The rapid ascent of eSports, competitive video gaming to the uninitiated, has seemed implausible. But recent developments in the industry and the current news flow around the nascent sector, suggest that our early convictions about its potential for professionalization and value creation are correct.
In this month’s insight Giles Tulloch examines the incipient eSports industry, Activision Blizzard – one of its leading participants, and the opportunities it presents for our portfolios.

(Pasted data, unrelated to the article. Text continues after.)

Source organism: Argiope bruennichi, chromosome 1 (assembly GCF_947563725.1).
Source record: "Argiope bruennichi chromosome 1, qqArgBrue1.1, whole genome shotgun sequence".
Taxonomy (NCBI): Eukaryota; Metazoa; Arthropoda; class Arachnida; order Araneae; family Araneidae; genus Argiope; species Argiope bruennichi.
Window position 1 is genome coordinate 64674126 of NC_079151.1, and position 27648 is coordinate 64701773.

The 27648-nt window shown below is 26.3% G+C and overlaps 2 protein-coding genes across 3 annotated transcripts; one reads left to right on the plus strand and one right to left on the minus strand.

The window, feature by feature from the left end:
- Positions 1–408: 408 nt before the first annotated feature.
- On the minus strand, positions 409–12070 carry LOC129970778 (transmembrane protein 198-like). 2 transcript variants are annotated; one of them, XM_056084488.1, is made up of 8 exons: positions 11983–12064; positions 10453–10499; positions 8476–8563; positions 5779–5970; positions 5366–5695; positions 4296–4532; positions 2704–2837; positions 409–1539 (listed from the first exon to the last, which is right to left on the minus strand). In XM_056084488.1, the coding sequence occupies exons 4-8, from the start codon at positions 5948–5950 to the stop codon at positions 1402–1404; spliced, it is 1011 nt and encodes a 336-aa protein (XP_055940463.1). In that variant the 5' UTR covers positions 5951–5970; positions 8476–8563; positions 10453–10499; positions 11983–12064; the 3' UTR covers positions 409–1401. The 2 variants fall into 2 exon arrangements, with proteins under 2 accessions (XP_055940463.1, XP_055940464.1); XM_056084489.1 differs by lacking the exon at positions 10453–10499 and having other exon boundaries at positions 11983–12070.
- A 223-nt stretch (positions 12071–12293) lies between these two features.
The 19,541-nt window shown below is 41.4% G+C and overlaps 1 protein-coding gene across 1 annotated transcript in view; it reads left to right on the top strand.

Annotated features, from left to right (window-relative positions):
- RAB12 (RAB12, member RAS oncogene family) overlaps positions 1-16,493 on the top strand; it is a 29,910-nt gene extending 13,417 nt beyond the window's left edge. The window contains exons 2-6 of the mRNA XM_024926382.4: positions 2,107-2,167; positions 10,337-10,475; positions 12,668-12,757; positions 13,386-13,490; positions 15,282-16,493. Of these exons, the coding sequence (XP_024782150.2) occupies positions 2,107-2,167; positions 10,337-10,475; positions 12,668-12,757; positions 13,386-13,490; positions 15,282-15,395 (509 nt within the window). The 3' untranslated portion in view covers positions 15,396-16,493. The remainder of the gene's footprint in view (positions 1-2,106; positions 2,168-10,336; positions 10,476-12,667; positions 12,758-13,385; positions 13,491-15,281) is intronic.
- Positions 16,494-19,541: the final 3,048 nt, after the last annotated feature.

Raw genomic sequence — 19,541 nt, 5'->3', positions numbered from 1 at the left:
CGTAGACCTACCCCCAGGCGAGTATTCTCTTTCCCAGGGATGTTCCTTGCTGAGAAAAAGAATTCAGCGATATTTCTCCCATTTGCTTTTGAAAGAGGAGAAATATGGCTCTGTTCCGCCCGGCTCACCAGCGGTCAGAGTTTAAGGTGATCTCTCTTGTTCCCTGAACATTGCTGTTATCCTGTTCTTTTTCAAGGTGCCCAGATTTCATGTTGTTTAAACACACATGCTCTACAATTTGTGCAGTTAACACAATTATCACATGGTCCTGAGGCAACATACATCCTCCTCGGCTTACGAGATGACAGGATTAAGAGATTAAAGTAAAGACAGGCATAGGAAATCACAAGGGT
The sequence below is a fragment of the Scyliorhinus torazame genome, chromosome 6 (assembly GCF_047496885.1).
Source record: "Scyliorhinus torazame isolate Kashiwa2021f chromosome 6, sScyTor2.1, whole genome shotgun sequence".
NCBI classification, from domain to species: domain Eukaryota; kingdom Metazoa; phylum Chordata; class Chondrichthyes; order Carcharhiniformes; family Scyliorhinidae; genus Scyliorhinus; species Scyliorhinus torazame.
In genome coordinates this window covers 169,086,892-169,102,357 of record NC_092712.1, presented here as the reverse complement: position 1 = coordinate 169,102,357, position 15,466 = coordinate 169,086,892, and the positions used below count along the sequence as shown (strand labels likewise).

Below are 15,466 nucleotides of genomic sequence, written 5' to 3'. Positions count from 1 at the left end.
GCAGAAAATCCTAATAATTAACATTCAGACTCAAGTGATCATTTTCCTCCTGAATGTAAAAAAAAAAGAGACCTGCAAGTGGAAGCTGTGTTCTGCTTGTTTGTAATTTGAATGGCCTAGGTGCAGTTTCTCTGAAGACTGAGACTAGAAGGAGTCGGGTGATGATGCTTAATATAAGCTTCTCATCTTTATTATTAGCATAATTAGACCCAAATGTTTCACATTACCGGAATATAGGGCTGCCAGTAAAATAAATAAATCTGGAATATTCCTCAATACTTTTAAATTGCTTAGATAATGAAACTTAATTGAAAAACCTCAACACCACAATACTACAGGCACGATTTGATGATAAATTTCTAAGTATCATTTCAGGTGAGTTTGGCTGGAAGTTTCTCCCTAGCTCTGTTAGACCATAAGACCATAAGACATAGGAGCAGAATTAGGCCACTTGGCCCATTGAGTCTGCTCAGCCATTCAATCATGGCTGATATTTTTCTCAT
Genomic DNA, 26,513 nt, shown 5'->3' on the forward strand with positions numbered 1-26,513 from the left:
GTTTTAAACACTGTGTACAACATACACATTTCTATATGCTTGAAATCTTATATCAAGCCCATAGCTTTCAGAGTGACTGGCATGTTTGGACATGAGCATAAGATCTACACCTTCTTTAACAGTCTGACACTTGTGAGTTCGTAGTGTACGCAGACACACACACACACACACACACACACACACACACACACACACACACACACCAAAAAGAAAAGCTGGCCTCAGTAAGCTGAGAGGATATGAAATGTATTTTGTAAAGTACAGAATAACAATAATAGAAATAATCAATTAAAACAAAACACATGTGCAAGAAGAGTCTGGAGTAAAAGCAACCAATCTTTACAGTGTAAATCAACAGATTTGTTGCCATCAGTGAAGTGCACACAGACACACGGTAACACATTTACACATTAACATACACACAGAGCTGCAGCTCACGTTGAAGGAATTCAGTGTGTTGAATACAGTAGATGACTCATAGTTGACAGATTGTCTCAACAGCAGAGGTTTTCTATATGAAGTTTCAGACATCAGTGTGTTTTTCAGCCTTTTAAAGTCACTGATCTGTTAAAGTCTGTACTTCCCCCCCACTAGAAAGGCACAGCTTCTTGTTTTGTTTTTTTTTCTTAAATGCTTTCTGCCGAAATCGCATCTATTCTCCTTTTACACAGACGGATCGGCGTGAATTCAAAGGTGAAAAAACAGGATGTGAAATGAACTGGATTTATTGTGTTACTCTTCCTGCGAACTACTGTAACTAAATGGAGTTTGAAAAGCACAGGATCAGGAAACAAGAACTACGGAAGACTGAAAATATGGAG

Sports present a paradox for the investor. It is an extremely popular global industry with enormous revenues and massive growth potential. Football, the biggest sport, had $4.8 billion in player transfer payments in 2016 and China has just gotten started. It would be extremely attractive to be able to invest in football or other individual sports. But it is often difficult, if not impossible, because of the limited group that is able to benefit. In football, the bulk of the value goes to the few global players who play for the highest bidders. Leagues are cooperatives held by owners. The vast amounts clubs receive for TV rights, go straight out to their top players. Most struggle to be consistently profitable. The value of players’ rights change with their fortunes and third-party ownership is typically banned.